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  • Housing:
    • Sheltered culturing of worms is recommended to protect the worms from excessive sunlight and rain. All the entrepreneurs have set up their units in vacant cowsheds, poultry sheds, basements and back yards.
  • Containers:
    • Cement tanks were constructed. These were separated in half by a dividing wall. Another set of tanks were also constructed for preliminary decomposition.
  • Bedding and feeding materials:
    • During the beginning of the enterprises, most women used cowdung in order to breed sufficient numbers of earthworms.
    • Once they have large populations, they can start using all kinds of organic waste. Half of the entrepreneurs have now reached populations of 12,000 to 15,000 adult earthworms.


  • The bedding and feeding materials are mixed, watered and allowed to ferment for about two to three weeks in the cement tanks. During this period the material is overturned 3 or 4 times to bring down the temperature and to assist in uniform decomposition.
  • When the material becomes quite soft, it is transferred to the culture containers and worms ranging from a few days to a few weeks old are introduced into them.
  • A container of 1 metre by 1 metre by 0.3 metres, holds about 30-40 kgs of the bedding and feeding materials. In such a container, 1000 - 1500 worms are required for processing the materials.
  • The material should have 40 to 50 percent moisture, a pH of 6.3 to 7.5, and a temperature range of 20 to 30 degree celsius.
  • The earthworms live in the deeper layers of the material. They actively feed and deposit granular castings on the surface of the material. The worms should be allowed to feed on the material until it is converted into a highly granular mass.
  • The earthworms take 7 weeks to reach adulthood. From the 8th week onwards they deposit cocoons. One mature worm can produce two cocoons per week.
  • Each cocoon produces 3-7 young after an incubation period of 5-10 days depending on the species of worms, quality of feed, and general conditions. The resulting increase is about 1200-1500 worms per year. The population doubles in about a months time.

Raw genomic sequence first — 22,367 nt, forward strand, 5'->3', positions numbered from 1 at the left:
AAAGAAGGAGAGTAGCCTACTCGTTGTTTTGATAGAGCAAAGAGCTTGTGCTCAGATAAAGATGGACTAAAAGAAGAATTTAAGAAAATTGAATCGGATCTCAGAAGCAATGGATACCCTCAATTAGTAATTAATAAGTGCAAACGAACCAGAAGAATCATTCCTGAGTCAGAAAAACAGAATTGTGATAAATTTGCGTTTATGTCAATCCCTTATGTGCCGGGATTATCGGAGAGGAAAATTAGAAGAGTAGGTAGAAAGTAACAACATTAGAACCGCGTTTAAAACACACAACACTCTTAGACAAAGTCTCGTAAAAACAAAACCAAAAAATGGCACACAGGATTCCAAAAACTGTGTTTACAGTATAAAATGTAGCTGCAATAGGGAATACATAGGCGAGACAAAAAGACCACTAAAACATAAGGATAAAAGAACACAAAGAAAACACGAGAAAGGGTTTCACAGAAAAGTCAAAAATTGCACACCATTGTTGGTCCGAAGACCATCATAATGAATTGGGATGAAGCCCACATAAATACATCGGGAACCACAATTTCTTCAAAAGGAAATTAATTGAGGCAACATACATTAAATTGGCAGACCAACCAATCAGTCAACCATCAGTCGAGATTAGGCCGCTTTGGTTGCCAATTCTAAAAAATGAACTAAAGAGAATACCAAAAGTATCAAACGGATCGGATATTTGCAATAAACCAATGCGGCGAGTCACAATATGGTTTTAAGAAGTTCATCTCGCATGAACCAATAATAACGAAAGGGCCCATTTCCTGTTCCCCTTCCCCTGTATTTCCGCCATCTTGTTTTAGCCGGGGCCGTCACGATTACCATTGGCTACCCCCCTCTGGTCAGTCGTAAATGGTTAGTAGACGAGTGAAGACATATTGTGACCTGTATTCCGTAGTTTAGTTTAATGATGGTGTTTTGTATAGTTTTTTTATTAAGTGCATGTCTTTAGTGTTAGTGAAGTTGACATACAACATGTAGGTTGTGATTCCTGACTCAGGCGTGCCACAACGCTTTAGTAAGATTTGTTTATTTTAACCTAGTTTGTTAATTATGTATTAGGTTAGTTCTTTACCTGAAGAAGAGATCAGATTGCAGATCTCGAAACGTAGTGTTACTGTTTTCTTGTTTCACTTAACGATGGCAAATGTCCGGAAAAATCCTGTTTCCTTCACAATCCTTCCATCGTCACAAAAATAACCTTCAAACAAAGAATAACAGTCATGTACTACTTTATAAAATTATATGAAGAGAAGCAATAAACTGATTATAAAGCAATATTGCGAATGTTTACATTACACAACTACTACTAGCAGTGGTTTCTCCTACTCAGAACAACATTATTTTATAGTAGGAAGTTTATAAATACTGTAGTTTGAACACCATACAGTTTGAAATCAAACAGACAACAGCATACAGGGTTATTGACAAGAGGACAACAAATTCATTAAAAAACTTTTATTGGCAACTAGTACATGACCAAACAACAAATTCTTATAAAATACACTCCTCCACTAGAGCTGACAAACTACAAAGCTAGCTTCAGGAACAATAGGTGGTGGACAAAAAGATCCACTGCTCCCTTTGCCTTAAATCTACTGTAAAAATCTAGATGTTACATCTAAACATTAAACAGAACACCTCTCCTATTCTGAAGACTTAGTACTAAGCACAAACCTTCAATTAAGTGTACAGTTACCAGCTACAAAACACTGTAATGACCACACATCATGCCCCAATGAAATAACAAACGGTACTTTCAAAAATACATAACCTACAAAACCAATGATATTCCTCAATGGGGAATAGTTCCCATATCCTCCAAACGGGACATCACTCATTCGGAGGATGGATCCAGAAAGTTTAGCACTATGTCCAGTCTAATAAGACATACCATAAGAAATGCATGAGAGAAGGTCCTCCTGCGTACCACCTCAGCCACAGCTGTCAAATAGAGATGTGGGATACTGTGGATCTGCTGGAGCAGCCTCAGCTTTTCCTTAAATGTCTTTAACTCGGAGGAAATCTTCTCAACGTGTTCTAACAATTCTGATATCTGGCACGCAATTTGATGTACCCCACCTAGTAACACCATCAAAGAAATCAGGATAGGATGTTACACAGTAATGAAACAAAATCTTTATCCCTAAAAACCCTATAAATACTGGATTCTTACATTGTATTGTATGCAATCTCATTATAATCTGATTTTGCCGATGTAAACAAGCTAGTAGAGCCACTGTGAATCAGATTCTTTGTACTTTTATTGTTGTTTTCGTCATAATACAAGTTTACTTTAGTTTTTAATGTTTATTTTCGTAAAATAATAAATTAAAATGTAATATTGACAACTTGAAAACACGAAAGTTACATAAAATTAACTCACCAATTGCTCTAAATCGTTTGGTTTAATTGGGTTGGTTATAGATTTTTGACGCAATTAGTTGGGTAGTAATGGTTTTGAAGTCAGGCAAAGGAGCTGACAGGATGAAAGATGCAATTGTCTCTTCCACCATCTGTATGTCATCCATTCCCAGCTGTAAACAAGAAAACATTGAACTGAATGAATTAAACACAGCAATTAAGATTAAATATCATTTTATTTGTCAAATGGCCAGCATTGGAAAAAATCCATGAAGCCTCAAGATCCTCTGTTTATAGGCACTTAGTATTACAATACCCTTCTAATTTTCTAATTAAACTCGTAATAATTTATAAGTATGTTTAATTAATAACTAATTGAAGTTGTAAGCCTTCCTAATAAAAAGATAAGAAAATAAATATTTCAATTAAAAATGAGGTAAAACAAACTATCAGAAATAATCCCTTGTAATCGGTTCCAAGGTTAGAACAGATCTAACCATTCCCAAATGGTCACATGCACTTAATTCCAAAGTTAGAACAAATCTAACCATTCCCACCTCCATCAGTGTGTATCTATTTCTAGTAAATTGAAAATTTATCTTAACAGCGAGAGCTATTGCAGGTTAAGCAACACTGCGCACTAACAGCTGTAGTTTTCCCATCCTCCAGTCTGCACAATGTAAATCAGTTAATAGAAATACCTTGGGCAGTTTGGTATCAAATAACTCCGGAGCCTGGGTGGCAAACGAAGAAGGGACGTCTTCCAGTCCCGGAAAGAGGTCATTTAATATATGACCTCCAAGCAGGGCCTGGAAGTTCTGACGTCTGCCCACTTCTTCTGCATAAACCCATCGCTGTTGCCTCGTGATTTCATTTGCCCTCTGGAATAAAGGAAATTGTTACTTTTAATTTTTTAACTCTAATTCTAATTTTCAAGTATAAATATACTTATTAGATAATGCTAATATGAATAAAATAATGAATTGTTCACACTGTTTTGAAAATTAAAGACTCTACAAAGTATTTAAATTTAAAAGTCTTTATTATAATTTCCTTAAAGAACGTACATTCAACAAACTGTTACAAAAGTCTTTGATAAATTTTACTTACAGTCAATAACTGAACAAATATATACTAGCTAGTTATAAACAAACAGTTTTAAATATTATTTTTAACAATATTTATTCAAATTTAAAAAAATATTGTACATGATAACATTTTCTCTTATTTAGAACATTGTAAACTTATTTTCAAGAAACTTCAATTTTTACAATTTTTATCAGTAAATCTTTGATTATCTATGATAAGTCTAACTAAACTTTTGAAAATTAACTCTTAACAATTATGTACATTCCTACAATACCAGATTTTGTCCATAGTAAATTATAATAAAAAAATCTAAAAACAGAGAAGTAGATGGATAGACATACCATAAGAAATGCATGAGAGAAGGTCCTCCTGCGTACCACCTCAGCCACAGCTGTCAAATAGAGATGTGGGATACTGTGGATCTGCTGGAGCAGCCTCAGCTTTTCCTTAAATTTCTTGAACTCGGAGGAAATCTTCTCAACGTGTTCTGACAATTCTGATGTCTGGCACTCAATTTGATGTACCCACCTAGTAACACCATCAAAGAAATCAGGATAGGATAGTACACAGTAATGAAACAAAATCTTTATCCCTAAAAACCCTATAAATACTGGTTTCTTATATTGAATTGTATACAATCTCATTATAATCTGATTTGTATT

Harvesting of Vermicompost:

  • The harvesting of vermicompost involves the manual separation of worms from the castings. For this purpose, the contents of the containers are dumped on the ground in the form of a mound and allowed to stand for a few hours.
  • Most of the worms move to the bottom of the mound to avoid light. The worms collect at the bottom in the form of a ball. At this stage, the vermicompost is removed to get the worms.
  • The worms are collected for new culture beds. The vermicompost collected is dried, passed through a 3 mm sieve to recover the cocoons, young worms, and unconsumed organic material.
  • The cocoons and young worms are used for seeding the new culture beds. The vermicompost recovered is rich in macro-nutrients, microbes such as actinomycetes and nitrogen fixers, and is used as a manure.

Pests and Predators:

  • Earth worms have a large number of predators including: birds, fowl, rodents, frogs, toads, snakes, ants, leeches, and flat worms such as bipalium. To avoid attacks of these predators vermiculture should be practised in protected places.
Last modified: Wednesday, 21 December 2011, 7:01 AM